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11 Funniest Jokes in Spanish to Tell Your Spanish-speaking Friends

Who said language studies shouldn’t be fun?

By learning some funny Spanish jokes, you’ll be able to understand many more of the linguistic nuances found in Spanish.

I’m gonna give you some funny Spanish jokes that had me laughing out loud, but I’ll also explain what makes them funny and how each Spanish play on words works.

Before long, you’ll be laughing right along with your Spanish-speaking friends!


Funniest Jokes in Spanish

1. Wine and In-Laws

¿Cuál es el vino más amargo?
Vino mi suegra. 

English Translation:

What’s the most bitter wine?
When my mother-in-law came to town.

Of course, in English, this doesn’t make much sense. That’s because it’s playing on the noun vino and the verb vino. 

The noun vino means “wine” and the verb vino means “he/she came.”

2. Bird Imitation

Un hombre va al circo en busca de empleo. 
El director le pregunta: 

“¿Y usted qué sabe hacer?” 
El hombre dice, “yo… imito a los pájaros.” 

El director responde, “bueno… creo que no nos interesa, gracias.” 
y el hombre se fue volando.

English Translation:

The man went to the circus to find a job
The boss asked him:
“What do you know how to do?”
The man says, “I imitate birds”
The boss answers, “well, we’re not interested, thanks.”
And the man flew away

When someone se va volando (goes flying) it’s similar to the English phrase, “he flew the coop,” meaning he left in a hurry.

3. A Ray of Sunshine

La nueva cocinera es un sol. 
¿Cocina bien? 
No, lo quema todo

English Translation:

The new cook is a ray of sunshine.
Does she cook well?
No, she burns everything.

For this one I translated the meaning literally in English. We don’t use the phrase “ray of sunshine” the same way un sol is used in Spanish. 

Un sol is someone who’s “a doll” in English. Of course, the pun here is that the sun burns everything, just like the cook. Clever, clever.

4. The Most Timely Pun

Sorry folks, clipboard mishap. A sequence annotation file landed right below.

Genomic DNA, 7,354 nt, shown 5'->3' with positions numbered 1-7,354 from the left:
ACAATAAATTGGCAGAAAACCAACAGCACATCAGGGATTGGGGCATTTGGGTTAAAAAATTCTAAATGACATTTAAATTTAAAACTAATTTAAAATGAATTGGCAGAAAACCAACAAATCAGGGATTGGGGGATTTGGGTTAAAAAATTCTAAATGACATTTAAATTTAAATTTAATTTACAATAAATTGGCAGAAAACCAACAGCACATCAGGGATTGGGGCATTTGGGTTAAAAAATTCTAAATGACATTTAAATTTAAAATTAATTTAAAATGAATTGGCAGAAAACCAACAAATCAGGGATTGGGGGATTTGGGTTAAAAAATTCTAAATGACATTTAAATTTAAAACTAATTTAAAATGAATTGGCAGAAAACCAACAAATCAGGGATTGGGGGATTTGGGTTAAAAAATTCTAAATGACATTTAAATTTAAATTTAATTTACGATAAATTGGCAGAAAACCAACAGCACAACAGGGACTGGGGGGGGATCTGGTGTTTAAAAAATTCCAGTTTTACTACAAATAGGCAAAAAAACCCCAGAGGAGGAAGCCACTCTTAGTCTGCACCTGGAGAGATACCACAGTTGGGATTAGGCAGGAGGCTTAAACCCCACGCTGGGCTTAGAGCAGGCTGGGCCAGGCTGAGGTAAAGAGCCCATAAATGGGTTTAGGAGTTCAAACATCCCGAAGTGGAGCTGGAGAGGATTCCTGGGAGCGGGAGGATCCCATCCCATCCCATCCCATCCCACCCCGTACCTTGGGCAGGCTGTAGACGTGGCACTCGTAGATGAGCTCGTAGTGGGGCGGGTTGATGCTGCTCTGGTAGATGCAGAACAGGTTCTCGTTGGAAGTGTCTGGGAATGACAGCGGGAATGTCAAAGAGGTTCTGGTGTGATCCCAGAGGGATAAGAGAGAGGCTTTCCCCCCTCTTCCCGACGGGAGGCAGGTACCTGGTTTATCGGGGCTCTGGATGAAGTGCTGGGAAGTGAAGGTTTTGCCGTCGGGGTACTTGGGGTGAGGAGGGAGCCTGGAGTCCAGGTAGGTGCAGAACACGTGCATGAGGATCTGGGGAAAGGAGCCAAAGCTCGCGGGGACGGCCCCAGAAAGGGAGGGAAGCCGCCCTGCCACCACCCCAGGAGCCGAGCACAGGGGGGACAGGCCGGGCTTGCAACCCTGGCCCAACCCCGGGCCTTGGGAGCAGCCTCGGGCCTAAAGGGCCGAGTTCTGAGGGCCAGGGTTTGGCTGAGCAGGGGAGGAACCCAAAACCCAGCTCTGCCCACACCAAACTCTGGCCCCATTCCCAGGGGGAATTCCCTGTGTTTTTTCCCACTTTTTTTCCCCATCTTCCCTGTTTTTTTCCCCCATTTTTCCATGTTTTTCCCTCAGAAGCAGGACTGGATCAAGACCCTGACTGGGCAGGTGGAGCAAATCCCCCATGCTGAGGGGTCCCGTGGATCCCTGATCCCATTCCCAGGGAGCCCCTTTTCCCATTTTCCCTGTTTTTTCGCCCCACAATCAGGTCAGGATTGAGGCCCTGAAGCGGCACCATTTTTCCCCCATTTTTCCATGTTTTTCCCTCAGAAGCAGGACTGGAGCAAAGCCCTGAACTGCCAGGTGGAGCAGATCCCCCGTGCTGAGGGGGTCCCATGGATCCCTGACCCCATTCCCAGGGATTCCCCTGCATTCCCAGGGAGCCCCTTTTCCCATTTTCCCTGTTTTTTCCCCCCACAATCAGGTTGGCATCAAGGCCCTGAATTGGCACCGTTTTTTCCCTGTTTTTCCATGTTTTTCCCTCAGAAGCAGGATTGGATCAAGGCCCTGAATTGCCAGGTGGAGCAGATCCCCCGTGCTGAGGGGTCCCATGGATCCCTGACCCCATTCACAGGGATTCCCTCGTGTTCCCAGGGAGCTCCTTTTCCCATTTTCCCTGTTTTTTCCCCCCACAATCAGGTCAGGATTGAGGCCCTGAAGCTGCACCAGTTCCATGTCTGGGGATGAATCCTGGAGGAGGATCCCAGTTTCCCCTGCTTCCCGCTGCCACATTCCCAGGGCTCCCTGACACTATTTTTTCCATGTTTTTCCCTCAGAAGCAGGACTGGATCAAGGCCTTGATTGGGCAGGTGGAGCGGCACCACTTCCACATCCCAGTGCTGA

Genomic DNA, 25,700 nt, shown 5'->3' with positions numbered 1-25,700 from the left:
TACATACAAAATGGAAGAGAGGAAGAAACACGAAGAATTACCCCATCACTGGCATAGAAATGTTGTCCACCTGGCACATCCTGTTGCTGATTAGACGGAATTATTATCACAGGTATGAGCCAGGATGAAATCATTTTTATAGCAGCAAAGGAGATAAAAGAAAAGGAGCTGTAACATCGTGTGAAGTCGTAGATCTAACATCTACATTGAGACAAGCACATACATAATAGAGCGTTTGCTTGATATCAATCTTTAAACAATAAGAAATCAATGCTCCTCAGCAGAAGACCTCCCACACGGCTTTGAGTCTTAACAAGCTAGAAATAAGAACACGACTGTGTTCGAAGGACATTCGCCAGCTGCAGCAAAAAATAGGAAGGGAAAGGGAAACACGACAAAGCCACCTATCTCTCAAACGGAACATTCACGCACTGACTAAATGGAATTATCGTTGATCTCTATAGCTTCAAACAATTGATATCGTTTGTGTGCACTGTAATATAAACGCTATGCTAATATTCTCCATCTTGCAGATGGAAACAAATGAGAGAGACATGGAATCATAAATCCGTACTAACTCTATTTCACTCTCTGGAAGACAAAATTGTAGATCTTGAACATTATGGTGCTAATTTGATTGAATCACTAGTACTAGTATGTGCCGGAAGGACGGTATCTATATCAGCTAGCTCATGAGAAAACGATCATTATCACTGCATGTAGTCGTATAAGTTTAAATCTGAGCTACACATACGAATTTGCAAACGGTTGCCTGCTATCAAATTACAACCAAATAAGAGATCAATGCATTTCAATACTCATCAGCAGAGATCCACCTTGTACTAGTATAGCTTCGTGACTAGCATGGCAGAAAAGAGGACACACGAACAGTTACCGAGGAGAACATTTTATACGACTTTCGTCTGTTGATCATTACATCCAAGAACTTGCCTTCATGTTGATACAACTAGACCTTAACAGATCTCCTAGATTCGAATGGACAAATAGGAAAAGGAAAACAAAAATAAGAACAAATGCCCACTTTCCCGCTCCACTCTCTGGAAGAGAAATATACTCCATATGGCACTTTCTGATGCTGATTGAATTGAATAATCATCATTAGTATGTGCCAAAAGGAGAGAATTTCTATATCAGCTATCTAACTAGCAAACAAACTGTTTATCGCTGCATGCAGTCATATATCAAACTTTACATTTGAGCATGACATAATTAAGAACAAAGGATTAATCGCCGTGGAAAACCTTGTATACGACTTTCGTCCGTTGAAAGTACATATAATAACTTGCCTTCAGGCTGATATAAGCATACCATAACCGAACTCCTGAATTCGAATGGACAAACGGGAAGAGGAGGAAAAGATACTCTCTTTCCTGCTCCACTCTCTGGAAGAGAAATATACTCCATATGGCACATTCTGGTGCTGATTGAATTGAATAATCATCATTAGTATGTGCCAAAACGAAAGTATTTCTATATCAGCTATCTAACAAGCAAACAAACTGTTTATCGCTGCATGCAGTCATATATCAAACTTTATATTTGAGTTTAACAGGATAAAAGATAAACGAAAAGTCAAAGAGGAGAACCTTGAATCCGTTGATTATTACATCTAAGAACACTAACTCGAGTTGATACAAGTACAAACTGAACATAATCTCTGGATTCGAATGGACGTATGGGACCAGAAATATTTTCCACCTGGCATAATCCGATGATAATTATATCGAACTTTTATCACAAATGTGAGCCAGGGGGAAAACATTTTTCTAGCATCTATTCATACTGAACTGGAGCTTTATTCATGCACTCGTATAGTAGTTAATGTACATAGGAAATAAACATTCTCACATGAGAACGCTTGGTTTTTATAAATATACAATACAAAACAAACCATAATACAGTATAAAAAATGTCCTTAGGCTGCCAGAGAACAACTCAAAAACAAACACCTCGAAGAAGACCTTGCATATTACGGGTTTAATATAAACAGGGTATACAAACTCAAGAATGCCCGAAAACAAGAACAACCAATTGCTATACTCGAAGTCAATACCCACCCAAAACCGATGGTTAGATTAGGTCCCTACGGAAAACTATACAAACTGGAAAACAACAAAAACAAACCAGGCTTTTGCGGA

Padre, ¿qué puedo hacer por mis pecados? 
Ora, hijo mío, ora. 
Las once y media, padre. 

English Translation:

Father, what can I do to have my sins forgiven?
Pray, my son, pray
It’s 11:30, father

Ora (pray) naturally sounds a lot like hora (hour) since the h isn’t pronounced in Spanish. I imagine that this boy was being a bit of a smarty pants with the priest. I like him.

5. Cowboy Talk

¿Cómo llama el vaquero a su hija? 

English Translation:

How does the cowboy call to his daughter?

Well, duh. Doesn’t every father call his daughter, daughter? That’s not the joke.

In Spanish, hiiiiiiija (ee-ha) sounds a whole like “yeeeeeee-haw!” Cowboys say “yee-haw” all the time, that is if you trust old John Wayne movies.

6. Love Between Houses

¿Qué le dijo un techo a otro techo? 
Te echo de menos. 

English Translation:

What did one roof say to the other roof?
I miss you.

Words in Spanish can be put together or split apart to create two completely different words. That’s what’s happening here.

Techo means “roof.” Te echo de menos means “I miss you.” When you combine te + echo into techo, that’s where the joke is.

7. One Fishy Pun

Un pez le pregunta a su amigo, 
“¿Qué hace tu padre?” 
El otro dice: 

English Translation:

One fish asks his friend, 
“What does your dad do?”
The other fish says:

This is probably the first joke I remember my dad telling me in Spanish. It still makes me smile every time.

The play on words in this joke is the fish’s answer, “nada.” 

Nada means “nothing,” however, it’s also one of the conjugations for the verb nadar which means “to swim.” 

8. Spanish Spelling Bee

¿Cómo se escribe calcetines en inglés? 
Eso sí que es 

English Translation:

How do you spell socks in English?
Yes, that’s right.

But no one ever spelled socks in the joke…or did they? Read this one out loud.

Eso sí que es sounds a lot like S-O-C-K-S . This one is the perfect joke for your friends who speak Spanish and English.

9. A Little Math Joke

¿Qué le dijo el número dieciocho al número dos? 
¡Vente conmigo! 

English Translation:

What did the number 18 say to the number 2?
Come with me!

Vente in Spanish is an informal command which means “come,” but the similar-sounding word veinte means “twenty.” When we plug that in, the punchline sounds more like “20 with me!”

10. Double Meanings

Un tipo y una mujer en la playa: 
“Y usted, ¿no nada nada?”
“No traje traje.” 

English Translation:

A man and a woman on the beach:
“You aren’t going to swim at all?”
“I didn’t bring my swimming suit”

Nada means “nothing” or “not at all.” But, as noted in the above fish-dad joke, it’s also a conjugation of the verb nadar. So, together, no nada nada means that the person doesn’t swim at all. 

Traje means “suit.” This can be a business suit or, in this case, a swimming suit. Like nada, it’s also a conjugated verb: traer means “to bring” and traje is the first person past tense conjugation of traer.

11. Counting Stars

¿Cuántas estrellas hay en el cielo? 

English Translation:

How many stars are in the sky?

Once again, Spanish words are tricky when you smash them together or pull them apart. 

Cincuenta may mean “fifty,” but sin cuenta…that means “countless.”


If these jokes have got you right at your funny bone, then don’t stop at this post.

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Keep on having fun and make your Spanish studies filled with laughter!

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